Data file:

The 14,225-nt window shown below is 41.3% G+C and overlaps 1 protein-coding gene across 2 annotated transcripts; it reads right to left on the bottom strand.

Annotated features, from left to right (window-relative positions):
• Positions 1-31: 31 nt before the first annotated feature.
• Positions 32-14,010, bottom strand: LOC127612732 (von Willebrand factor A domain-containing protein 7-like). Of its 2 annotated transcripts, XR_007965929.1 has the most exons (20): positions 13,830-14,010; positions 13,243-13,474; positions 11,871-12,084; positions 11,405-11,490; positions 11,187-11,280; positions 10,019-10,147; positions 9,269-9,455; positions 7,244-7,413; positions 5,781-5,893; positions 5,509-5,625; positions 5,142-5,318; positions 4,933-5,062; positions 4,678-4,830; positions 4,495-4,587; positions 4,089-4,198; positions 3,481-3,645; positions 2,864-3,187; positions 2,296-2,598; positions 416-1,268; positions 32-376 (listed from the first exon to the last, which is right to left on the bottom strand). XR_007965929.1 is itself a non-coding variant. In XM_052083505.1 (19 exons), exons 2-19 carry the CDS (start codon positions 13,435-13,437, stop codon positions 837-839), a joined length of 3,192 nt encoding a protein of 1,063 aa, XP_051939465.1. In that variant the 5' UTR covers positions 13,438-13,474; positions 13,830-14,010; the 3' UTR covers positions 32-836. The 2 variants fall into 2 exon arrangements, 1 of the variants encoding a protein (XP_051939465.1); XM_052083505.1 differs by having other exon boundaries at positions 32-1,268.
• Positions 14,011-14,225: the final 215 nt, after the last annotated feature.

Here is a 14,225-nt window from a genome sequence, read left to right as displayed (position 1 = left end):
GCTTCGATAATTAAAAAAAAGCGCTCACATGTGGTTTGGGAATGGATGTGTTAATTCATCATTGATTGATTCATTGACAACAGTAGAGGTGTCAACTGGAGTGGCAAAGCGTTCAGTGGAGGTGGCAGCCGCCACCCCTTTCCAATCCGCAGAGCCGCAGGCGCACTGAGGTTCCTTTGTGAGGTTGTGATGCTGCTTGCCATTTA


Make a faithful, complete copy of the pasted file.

The 14,225-nt window shown below is 41.3% G+C and overlaps 1 protein-coding gene across 2 annotated transcripts; it reads right to left on the bottom strand.

Annotated features, from left to right (window-relative positions):
• Positions 1-31: 31 nt before the first annotated feature.
• Positions 32-14,010, bottom strand: LOC127612732 (von Willebrand factor A domain-containing protein 7-like). Of its 2 annotated transcripts, XR_007965929.1 has the most exons (20): positions 13,830-14,010; positions 13,243-13,474; positions 11,871-12,084; positions 11,405-11,490; positions 11,187-11,280; positions 10,019-10,147; positions 9,269-9,455; positions 7,244-7,413; positions 5,781-5,893; positions 5,509-5,625; positions 5,142-5,318; positions 4,933-5,062; positions 4,678-4,830; positions 4,495-4,587; positions 4,089-4,198; positions 3,481-3,645; positions 2,864-3,187; positions 2,296-2,598; positions 416-1,268; positions 32-376 (listed from the first exon to the last, which is right to left on the bottom strand). XR_007965929.1 is itself a non-coding variant. In XM_052083505.1 (19 exons), exons 2-19 carry the CDS (start codon positions 13,435-13,437, stop codon positions 837-839), a joined length of 3,192 nt encoding a protein of 1,063 aa, XP_051939465.1. In that variant the 5' UTR covers positions 13,438-13,474; positions 13,830-14,010; the 3' UTR covers positions 32-836. The 2 variants fall into 2 exon arrangements, 1 of the variants encoding a protein (XP_051939465.1); XM_052083505.1 differs by having other exon boundaries at positions 32-1,268.
• Positions 14,011-14,225: the final 215 nt, after the last annotated feature.

Here is a 14,225-nt window from a genome sequence, read left to right as displayed (position 1 = left end):
GCTTCGATAATTAAAAAAAAGCGCTCACATGTGGTTTGGGAATGGATGTGTTAATTCATCATTGATTGATTCATTGACAACAGTAGAGGTGTCAACTGGAGTGGCAAAGCGTTCAGTGGAGGTGGCAGCCGCCACCCCTTTCCAATCCGCAGAGCCGCAGGCGCACTGAGGTTCCTTTGTGAGGTTGTGATGCTGCTTGCCATTTA